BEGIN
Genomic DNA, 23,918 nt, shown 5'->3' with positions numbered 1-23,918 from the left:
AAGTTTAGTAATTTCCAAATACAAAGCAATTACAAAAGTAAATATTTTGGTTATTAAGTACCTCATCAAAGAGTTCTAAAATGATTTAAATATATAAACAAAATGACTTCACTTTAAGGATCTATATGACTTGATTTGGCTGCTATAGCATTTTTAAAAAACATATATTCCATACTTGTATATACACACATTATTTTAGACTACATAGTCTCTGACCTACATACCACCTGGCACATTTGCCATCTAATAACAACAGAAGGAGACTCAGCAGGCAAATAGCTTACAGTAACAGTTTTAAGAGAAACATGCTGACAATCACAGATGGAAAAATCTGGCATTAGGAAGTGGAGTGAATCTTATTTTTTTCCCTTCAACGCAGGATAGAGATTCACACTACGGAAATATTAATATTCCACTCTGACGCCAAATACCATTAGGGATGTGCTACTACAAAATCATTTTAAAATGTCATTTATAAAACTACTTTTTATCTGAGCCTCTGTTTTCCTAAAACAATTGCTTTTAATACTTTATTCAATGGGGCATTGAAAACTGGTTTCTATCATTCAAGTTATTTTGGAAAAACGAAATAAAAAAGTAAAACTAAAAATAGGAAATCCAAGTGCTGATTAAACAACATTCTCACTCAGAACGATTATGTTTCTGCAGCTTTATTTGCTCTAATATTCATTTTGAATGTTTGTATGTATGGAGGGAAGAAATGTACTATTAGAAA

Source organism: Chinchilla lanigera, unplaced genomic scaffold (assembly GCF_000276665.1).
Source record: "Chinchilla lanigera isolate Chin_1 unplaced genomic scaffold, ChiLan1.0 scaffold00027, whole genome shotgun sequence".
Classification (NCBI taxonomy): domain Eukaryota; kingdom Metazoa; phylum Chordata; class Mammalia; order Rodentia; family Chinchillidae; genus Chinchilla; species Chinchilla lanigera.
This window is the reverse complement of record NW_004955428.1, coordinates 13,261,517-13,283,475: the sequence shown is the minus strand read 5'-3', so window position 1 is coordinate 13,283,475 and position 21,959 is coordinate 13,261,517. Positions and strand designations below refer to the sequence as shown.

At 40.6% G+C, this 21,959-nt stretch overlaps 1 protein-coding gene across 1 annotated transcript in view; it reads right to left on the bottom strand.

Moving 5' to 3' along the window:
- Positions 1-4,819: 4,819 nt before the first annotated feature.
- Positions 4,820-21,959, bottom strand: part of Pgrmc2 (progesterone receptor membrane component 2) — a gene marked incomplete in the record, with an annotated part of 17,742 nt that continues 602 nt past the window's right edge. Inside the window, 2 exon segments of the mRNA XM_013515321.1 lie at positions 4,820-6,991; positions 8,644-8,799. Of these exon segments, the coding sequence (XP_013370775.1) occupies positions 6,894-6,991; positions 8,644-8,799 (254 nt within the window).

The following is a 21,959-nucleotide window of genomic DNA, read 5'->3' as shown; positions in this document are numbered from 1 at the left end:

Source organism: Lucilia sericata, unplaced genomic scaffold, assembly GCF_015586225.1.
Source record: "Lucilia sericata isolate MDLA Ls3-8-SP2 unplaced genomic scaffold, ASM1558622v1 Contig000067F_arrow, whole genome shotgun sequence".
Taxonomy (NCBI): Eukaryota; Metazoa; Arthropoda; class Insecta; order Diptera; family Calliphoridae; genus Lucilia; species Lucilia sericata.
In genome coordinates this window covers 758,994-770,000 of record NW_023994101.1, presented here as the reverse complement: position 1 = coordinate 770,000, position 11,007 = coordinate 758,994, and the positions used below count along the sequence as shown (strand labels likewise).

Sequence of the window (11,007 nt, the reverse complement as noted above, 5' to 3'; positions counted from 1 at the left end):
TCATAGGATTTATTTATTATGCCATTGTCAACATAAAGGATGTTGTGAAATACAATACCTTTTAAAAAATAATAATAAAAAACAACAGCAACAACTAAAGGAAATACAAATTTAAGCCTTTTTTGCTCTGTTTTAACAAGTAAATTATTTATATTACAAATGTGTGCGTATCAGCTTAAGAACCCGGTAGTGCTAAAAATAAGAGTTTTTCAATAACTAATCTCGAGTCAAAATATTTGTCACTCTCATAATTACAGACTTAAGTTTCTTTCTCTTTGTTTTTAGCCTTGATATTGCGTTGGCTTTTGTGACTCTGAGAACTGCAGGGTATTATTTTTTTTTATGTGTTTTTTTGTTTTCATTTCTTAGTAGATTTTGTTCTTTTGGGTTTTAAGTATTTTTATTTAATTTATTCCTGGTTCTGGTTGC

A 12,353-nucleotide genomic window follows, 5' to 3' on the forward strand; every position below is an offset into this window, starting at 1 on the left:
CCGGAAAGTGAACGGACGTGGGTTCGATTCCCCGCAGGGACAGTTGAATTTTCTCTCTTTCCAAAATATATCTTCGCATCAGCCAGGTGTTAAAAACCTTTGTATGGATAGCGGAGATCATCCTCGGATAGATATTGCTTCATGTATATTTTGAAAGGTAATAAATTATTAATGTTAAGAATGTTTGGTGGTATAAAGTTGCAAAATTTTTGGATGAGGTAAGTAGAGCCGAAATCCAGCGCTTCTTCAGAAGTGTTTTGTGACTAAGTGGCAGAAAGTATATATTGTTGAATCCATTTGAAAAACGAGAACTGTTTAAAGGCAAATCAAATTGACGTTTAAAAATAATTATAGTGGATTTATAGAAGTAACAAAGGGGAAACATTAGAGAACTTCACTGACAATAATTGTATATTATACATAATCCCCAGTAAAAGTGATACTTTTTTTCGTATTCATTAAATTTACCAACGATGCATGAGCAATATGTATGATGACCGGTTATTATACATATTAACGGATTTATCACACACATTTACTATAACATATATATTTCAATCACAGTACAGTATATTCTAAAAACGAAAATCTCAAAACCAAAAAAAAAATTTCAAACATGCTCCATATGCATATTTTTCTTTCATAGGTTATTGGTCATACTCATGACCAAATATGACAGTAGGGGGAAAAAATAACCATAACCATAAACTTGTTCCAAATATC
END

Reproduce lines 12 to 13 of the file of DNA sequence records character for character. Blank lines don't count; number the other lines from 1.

Source organism: Lucilia sericata, unplaced genomic scaffold, assembly GCF_015586225.1.
Source record: "Lucilia sericata isolate MDLA Ls3-8-SP2 unplaced genomic scaffold, ASM1558622v1 Contig000067F_arrow, whole genome shotgun sequence".